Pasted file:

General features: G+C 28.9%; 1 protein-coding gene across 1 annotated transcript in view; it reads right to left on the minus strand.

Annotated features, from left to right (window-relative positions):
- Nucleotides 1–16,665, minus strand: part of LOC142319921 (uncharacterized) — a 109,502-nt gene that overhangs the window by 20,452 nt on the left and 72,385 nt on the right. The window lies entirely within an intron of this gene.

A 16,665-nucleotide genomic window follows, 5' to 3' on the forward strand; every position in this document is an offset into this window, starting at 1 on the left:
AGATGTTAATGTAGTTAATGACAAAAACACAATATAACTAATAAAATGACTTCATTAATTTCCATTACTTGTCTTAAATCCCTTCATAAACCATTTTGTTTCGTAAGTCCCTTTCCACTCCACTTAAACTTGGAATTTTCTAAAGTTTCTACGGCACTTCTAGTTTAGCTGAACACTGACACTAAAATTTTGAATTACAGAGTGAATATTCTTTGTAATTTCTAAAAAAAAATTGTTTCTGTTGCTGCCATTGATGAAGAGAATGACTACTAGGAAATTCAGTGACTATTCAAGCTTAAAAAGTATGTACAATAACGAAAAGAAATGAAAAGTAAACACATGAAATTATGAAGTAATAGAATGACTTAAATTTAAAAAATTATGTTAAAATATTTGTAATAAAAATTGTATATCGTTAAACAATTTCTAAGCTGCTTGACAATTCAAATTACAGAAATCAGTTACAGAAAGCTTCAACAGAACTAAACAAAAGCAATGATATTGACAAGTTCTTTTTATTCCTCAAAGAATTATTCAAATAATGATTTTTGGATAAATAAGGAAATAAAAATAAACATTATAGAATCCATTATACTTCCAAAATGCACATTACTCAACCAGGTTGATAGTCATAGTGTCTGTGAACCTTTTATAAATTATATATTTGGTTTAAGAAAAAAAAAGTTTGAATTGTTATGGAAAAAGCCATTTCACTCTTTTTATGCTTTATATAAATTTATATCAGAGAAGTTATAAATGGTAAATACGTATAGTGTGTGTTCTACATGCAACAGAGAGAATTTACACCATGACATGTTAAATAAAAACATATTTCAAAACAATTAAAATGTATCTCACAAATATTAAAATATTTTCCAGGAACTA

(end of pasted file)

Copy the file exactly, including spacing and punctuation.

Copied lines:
General features: G+C 28.9%; 1 protein-coding gene across 1 annotated transcript in view; it reads right to left on the minus strand.

Annotated features, from left to right (window-relative positions):
- Nucleotides 1–16,665, minus strand: part of LOC142319921 (uncharacterized) — a 109,502-nt gene that overhangs the window by 20,452 nt on the left and 72,385 nt on the right. The window lies entirely within an intron of this gene.

A 16,665-nucleotide genomic window follows, 5' to 3' on the forward strand; every position in this document is an offset into this window, starting at 1 on the left:
AGATGTTAATGTAGTTAATGACAAAAACACAATATAACTAATAAAATGACTTCATTAATTTCCATTACTTGTCTTAAATCCCTTCATAAACCATTTTGTTTCGTAAGTCCCTTTCCACTCCACTTAAACTTGGAATTTTCTAAAGTTTCTACGGCACTTCTAGTTTAGCTGAACACTGACACTAAAATTTTGAATTACAGAGTGAATATTCTTTGTAATTTCTAAAAAAAAATTGTTTCTGTTGCTGCCATTGATGAAGAGAATGACTACTAGGAAATTCAGTGACTATTCAAGCTTAAAAAGTATGTACAATAACGAAAAGAAATGAAAAGTAAACACATGAAATTATGAAGTAATAGAATGACTTAAATTTAAAAAATTATGTTAAAATATTTGTAATAAAAATTGTATATCGTTAAACAATTTCTAAGCTGCTTGACAATTCAAATTACAGAAATCAGTTACAGAAAGCTTCAACAGAACTAAACAAAAGCAATGATATTGACAAGTTCTTTTTATTCCTCAAAGAATTATTCAAATAATGATTTTTGGATAAATAAGGAAATAAAAATAAACATTATAGAATCCATTATACTTCCAAAATGCACATTACTCAACCAGGTTGATAGTCATAGTGTCTGTGAACCTTTTATAAATTATATATTTGGTTTAAGAAAAAAAAAGTTTGAATTGTTATGGAAAAAGCCATTTCACTCTTTTTATGCTTTATATAAATTTATATCAGAGAAGTTATAAATGGTAAATACGTATAGTGTGTGTTCTACATGCAACAGAGAGAATTTACACCATGACATGTTAAATAAAAACATATTTCAAAACAATTAAAATGTATCTCACAAATATTAAAATATTTTCCAGGAACTA